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New Mother Advice Study: Many Docs Don't Give Info on Breastfeeding, Sleep

Image: New Mother Advice Study: Many Docs Don't Give Info on Breastfeeding, Sleep
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By    |   Tuesday, 28 Jul 2015 02:43 PM

New mothers are not receiving the advice they need when it comes to infant care and breastfeeding, according to a new National Institutes of Health-funded study.

The study, published Monday in the journal Pediatrics, found that 20 percent of new mothers received no instruction from doctors on breastfeeding or infant sleep positions. More than 50 percent of respondents said their healthcare providers also never gave them advice on pacifier use and sleep location.

Additionally, the 10 to 15 percent of women whose doctors did give them advice on breastfeeding and pacifier use — as well as the 25 percent who got advice on sleep position — did not receive good advice. Doctors solicited advice that was not in line with the American Academy of Pediatrics’ recommendations, which are supposed to mitigate the risk of sudden infant death syndrome (SIDS), NIH reported.

“As a physician, these findings made me stop and really think about how we communicate important information to new parents,” Staci R. Eisenberg, M.D., one of the study’s authors and a Boston Medical Center pediatrician, told NIH. “We may need to be clearer and more specific in telling new mothers about safe sleep recommendations. From a public health perspective, there is a real opportunity to engage families and the media to promote infant health.”

Marian Willinger, a part of the Pregnancy and Perinatology branch at NIH’s Eunice Kennedy Shriver National Institute of Health and Human Development, finds the study’s results alarming because “earlier studies have shown that new mothers listen to their physicians,” she tolf NIH. “This survey shows that physicians have an opportunity to provide new mothers with much-needed advice on how to improve infant health and even save infant lives.”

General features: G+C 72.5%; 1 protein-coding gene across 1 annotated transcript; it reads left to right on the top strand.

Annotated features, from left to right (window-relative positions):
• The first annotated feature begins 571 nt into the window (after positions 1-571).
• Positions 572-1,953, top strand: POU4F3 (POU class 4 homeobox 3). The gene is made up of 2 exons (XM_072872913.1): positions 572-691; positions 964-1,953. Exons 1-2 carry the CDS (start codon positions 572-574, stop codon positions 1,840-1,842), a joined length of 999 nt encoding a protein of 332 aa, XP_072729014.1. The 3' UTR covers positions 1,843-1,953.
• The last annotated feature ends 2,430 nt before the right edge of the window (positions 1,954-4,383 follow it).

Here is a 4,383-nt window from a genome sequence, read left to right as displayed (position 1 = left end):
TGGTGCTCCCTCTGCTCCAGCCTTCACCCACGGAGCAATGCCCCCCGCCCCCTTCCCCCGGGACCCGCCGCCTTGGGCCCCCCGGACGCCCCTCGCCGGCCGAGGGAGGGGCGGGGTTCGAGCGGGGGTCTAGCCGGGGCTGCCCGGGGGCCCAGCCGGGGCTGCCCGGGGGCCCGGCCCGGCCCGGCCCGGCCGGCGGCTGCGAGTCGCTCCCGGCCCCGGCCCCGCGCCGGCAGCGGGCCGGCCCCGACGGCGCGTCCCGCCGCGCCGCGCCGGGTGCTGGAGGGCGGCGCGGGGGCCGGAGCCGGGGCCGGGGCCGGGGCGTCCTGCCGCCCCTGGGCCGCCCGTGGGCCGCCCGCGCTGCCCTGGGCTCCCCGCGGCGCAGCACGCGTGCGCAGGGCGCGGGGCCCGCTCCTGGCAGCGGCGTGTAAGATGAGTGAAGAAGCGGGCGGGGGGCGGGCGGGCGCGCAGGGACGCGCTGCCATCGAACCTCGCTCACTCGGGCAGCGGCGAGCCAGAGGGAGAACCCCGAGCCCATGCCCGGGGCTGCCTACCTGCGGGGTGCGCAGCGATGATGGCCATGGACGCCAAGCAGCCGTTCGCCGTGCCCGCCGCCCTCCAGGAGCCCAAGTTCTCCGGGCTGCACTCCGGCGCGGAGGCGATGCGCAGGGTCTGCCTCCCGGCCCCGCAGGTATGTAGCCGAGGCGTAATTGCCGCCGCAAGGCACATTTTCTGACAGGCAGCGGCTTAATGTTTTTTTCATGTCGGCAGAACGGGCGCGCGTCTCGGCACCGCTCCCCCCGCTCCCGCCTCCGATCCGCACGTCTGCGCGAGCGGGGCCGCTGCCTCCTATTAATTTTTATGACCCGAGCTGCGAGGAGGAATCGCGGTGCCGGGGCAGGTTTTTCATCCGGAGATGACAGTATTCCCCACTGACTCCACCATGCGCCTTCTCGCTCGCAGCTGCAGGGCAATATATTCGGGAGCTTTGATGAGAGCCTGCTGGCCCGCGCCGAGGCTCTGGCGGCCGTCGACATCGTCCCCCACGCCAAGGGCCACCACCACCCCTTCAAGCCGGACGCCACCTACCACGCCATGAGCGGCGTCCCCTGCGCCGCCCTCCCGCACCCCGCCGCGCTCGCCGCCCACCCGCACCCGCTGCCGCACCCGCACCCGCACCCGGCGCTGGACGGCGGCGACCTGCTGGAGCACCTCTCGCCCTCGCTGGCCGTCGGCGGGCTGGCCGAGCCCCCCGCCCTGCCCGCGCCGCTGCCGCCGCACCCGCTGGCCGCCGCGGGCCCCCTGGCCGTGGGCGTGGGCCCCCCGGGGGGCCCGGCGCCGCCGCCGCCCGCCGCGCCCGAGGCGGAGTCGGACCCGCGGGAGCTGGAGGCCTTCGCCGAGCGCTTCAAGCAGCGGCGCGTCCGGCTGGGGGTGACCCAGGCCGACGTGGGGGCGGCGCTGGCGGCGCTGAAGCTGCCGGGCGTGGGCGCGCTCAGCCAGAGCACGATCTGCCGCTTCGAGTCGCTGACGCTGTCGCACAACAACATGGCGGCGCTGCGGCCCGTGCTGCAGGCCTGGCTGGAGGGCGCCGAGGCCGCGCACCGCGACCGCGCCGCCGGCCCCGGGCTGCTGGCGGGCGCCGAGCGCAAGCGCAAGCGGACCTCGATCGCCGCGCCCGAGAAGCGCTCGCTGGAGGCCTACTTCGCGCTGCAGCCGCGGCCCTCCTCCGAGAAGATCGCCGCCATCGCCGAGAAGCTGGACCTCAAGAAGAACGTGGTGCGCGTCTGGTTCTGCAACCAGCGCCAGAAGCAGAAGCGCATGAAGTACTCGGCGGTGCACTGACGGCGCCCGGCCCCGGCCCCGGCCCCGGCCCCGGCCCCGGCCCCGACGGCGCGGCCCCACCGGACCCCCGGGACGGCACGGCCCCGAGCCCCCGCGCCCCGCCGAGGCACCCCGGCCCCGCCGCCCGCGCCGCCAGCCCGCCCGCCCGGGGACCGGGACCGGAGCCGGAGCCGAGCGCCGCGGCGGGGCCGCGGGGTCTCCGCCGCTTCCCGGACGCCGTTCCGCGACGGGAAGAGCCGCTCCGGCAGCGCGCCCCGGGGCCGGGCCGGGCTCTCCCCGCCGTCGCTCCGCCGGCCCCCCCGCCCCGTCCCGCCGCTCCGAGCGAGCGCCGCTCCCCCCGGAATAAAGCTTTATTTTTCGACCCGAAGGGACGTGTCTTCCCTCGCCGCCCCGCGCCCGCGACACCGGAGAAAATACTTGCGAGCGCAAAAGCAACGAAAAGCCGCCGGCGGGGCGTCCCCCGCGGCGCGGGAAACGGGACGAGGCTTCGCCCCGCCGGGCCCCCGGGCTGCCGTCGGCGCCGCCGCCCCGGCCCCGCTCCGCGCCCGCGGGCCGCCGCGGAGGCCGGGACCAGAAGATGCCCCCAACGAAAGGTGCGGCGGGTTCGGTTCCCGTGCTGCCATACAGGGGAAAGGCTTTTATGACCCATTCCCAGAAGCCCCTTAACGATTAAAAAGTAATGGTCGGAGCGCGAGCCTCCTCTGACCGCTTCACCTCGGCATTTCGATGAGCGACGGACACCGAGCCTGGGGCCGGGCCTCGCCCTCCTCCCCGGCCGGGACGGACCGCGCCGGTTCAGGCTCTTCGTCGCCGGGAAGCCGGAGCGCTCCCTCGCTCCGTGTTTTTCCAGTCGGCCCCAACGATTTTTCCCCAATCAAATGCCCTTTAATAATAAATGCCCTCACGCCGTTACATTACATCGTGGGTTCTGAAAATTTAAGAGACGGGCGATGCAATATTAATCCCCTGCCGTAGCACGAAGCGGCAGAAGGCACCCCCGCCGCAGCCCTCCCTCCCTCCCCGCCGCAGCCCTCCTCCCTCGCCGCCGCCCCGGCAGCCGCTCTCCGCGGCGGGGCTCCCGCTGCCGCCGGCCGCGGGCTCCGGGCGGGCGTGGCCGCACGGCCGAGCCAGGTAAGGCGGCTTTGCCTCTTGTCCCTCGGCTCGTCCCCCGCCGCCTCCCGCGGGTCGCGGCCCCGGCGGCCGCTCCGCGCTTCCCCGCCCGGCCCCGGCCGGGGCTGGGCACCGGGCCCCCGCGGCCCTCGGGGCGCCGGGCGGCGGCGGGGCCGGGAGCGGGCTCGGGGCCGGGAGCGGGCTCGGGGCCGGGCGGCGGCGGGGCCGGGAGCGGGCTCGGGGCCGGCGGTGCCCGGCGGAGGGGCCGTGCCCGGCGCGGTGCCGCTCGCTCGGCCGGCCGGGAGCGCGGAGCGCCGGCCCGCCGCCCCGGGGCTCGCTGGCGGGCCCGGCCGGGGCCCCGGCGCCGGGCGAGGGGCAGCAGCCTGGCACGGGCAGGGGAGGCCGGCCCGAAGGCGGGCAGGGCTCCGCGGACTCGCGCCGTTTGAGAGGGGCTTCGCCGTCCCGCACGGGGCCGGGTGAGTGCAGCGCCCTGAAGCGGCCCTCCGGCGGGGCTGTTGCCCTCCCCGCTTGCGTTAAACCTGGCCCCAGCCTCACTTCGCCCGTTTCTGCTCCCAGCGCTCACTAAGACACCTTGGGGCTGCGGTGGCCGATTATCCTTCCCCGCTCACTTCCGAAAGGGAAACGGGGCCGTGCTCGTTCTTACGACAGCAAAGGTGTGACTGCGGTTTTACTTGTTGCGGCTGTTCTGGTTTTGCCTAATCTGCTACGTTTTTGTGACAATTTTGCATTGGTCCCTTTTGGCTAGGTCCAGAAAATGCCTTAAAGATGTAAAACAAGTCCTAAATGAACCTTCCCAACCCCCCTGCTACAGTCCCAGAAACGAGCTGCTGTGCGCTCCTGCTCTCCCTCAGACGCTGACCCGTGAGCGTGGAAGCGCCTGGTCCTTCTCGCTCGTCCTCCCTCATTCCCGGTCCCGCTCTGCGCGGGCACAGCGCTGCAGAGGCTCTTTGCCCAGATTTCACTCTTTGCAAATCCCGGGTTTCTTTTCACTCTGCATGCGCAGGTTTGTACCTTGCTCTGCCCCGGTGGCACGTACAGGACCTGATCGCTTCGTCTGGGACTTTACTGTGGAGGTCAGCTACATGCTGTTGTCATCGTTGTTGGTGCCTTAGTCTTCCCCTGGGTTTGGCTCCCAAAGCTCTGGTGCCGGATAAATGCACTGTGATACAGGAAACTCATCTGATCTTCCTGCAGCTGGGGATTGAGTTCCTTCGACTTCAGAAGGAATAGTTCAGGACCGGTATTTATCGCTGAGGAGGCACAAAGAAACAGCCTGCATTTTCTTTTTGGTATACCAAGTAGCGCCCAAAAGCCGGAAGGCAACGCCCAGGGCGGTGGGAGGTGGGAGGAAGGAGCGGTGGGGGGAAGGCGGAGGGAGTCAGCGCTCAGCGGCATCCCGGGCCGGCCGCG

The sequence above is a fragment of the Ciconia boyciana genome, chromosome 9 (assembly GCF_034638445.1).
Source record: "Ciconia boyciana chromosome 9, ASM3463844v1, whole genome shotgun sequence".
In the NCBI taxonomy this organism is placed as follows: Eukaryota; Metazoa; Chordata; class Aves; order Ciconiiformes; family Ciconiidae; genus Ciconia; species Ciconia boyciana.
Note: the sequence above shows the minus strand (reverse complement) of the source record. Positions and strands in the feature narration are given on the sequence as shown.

Shanon Nebo, of Annapolis, Maryland, admitted that her doctor never advised her when she tried breastfeeding her then-newborn son 11 years ago, she told USA Today. The 32-year-old recalled that she had an unsuccessful first breastfeeding attempt, something that could have been avoided with advice from medical professionals.

More recently, Nebo’s 1-month-old son’s pediatrician advised her to stop sharing a bed with him. Although she disagreed with the doctor’s advice, she was grateful for having received it.

"We don't need pediatricians telling us what to do, but moms do need advice from them. That's what we pay them for,” she said.

The study also found that among first-time mothers, African-American and Hispanic women were given advice more often than white mothers.

"We would hope that doctors are not making assumptions about which moms need information and which don't," Eisenberg said, USA Today reported.

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New mothers are not receiving the advice they need when it comes to infant care and breastfeeding, according to a new National Institutes of Health-funded study.
new, mother, advice, study, pediatrics
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2015-43-28
Tuesday, 28 Jul 2015 02:43 PM
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